I was planning a day cruise with friends for this past Saturday but my friend who acts as emergency back-up to handle the boat if I get in over my head was not going to be able to join us. I felt comfortable running the boat on the prior trip up until it came time to dock her in my slip in my very shallow marina. A boat adjacent to me which extends a little past his pilings and very shallow water make docking a challenge. I asked a friend I met through Cruisers' Forum for some docking advice.
We met on his boat so I could also pick up some supplies for patching the inflatable. We talked about what my docking plan had been on the prior trip, (it wasn't too far off from working), how to make it simpler, and back-up/alternative plans if winds are not cooperating or I need to stop, take a deep breath, and tackle it again. He grabbed a bunch of spice jars from the galley and set them out as pilings. One remote control was the boat in the next slip, sticking out, another remote was my boat. We noted areas where water becomes too shallow to approach.
We talked about how to use prop walk to my advantage, that it may be a seven-point turn to back into the slip, and how to use spring lines to pivot the boat into the slip if necessary. He suggested trying to just use gears rather than throttle to make the little adjustments to squiggle Ambrosia into her slip. I already had a good understanding of docking theory both from my studies and time spent on other boats over the years, but it helped immensely to play out the different scenarios and how wind, current, lines, and prop walk would factor into different docking situations. While experimenting with docking a television remote between spice jars was a huge help over simply reading or discussing theory, it's still not the same as being behind the wheel and doing it in real life.
So after the theoretical discussion and planning, last Friday I asked my friend Phil from s/v High Life to come out for some docking practice with me. One of the key aspects of trying to back into my slip, (necessary for the dog ramp to extend from the stern to the dock), is learning how to maneuver the boat in reverse. Everything seems to happen slowly on my boat, but then keeps going. I'll turn the boat to port and even when I've stopped and begun turning the wheel starboard, she's still turning off to port. It just takes time to get a feel for the wheel and when very small adjustments are needed versus when one needs to turn the wheel sharply. Whatever maneuverability one has going forward, it is far, far less in reverse.
We took her out to a little basin between the little creek my marina is on and Back Creek proper. I practiced running her in reverse and stopping the boat by changing gears. We took her out to where the Severn River meets the Bay, where wind and waves were much stronger than near my very protected marina. Trying to run her in reverse there was even more difficult. As soon as I would turn the wheel slightly the pressure of the water over the rudder would grab the wheel and spin it all the way in one direction. I would fight it back and whoosh, it would grab and pull all the way the other direction. We also played around with seeing how many boat lengths she coasts before stopping. With a displacement of 19,500 pounds, when she gets moving it takes a while to slow her back down.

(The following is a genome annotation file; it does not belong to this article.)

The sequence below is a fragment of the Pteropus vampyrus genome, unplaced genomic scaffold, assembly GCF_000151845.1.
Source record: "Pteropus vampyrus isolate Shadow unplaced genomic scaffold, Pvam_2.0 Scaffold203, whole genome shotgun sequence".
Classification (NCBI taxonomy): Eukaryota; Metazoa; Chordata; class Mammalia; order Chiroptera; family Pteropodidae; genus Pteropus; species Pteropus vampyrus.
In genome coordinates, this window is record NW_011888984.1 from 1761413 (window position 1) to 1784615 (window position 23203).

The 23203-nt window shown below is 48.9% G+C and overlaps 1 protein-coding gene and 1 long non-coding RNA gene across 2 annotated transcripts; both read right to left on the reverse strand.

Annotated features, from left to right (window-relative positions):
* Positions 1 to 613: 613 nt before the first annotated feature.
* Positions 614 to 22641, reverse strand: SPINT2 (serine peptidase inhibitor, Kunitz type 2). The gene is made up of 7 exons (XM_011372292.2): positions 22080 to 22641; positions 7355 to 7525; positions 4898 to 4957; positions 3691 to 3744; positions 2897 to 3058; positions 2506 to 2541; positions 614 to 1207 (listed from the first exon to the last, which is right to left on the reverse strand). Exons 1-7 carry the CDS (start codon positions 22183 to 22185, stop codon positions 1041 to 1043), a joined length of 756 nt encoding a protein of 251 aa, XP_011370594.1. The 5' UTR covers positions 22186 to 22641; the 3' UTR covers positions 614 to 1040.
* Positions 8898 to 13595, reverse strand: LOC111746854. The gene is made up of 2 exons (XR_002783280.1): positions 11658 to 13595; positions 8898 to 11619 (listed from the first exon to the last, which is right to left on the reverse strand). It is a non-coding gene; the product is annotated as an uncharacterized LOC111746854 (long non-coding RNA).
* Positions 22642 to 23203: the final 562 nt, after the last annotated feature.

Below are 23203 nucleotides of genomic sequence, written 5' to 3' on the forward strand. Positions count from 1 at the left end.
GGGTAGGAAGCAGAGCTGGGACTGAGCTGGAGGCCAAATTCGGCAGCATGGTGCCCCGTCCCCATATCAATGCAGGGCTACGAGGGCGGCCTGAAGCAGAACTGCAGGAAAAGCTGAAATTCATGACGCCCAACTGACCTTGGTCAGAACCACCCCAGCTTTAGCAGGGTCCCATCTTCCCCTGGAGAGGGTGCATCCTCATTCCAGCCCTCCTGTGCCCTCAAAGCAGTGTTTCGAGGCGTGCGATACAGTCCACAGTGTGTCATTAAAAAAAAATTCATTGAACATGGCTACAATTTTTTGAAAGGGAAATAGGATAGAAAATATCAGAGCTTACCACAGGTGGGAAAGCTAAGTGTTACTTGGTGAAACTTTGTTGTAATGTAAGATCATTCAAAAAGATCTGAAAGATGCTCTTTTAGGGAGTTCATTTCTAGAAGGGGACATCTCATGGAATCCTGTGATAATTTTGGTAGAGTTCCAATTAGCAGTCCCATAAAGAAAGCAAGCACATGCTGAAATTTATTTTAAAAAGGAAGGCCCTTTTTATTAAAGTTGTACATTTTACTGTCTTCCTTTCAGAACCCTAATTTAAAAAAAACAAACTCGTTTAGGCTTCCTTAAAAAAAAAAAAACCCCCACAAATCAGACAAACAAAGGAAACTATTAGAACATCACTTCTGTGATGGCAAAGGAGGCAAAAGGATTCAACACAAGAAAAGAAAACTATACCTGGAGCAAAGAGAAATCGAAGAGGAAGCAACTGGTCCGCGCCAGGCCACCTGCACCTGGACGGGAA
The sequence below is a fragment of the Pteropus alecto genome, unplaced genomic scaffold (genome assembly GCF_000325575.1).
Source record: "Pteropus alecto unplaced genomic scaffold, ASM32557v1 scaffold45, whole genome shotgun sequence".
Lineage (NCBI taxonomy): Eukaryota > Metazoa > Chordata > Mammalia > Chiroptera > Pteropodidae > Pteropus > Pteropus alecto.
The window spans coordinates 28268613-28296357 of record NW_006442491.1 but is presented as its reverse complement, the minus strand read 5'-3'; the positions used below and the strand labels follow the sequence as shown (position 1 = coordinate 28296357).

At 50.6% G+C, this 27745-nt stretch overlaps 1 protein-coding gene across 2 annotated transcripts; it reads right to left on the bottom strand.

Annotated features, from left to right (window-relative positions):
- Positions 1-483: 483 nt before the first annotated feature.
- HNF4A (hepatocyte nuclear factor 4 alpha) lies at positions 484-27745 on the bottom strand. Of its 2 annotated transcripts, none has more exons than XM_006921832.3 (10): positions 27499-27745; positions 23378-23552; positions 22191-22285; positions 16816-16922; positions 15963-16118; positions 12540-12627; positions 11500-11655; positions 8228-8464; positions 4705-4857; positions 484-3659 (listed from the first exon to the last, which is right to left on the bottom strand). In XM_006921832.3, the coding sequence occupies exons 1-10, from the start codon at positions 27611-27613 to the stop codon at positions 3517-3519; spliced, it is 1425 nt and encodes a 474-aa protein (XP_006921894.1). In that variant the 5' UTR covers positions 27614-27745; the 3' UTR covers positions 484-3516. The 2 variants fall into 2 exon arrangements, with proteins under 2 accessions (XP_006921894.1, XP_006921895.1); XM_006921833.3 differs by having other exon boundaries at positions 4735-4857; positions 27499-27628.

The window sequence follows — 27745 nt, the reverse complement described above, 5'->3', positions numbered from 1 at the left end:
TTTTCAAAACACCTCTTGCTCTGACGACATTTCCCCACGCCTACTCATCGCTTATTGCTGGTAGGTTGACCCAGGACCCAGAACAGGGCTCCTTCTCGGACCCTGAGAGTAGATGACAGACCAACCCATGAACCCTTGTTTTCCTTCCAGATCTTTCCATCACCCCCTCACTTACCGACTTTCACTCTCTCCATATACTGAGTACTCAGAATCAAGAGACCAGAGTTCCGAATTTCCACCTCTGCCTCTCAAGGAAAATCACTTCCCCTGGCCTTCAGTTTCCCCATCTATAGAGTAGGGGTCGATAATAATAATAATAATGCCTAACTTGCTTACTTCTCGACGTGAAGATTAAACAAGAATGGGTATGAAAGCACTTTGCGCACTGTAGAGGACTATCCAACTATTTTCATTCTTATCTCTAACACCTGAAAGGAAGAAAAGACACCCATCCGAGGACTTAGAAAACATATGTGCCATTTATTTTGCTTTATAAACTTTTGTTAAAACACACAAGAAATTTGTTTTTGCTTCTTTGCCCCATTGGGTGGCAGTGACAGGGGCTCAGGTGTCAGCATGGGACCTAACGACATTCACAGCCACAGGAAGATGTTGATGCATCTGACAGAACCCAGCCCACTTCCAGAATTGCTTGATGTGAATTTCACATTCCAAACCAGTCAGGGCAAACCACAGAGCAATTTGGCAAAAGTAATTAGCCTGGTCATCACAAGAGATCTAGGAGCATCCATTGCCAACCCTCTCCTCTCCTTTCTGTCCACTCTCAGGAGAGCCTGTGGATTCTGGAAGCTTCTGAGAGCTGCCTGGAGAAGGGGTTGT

We headed in to dock her. Phil suggested just "ghosting in," throttling all the way down and letting her coast. It's always easier to throttle back up than to slow the boat down in close quarters. The plan was to come very close to my slip and the boat sticking out next to me, get to where there was enough space for the stern to clear the piling to port, and turn hard aport to begin lining her up with the slip. Naturally, I was nervous to be so close to the adjacent boat, but Phil calmly fended us off the boat and its inflatable (which was drifting into my slip, of course). I left the throttle alone and just shifted between forward, neutral, and reverse to gradually edge her straight and let the prop walk help kick the stern starboard to straighten us out. It was probably a five or six-point turn and we were lined up between the outer pilings. I cut the engine halfway into the slip because I'm always scared to suck mud into the impeller in such shallow water. It's probably best to leave her running just in case, but we finished pulling her in by the lines and docked her nicely on the first try. I'm grateful to have friends to help me tackle the challenge of docking so I can do it myself; many, many thanks guys!
Docking will simply take lots of practice to be very good at, but that's how it is with most things in life. But like anchoring, getting to where I can dock her singlehanded will let me take her wherever I want. I still think it's ironic that anchoring and docking--the things that hold the boat in one place--are what will set us free. Now every time I drop the hook or bring her back into her slip, I feel myself just a little closer to the islands, to my freedom, and to all the adventures that lie ahead.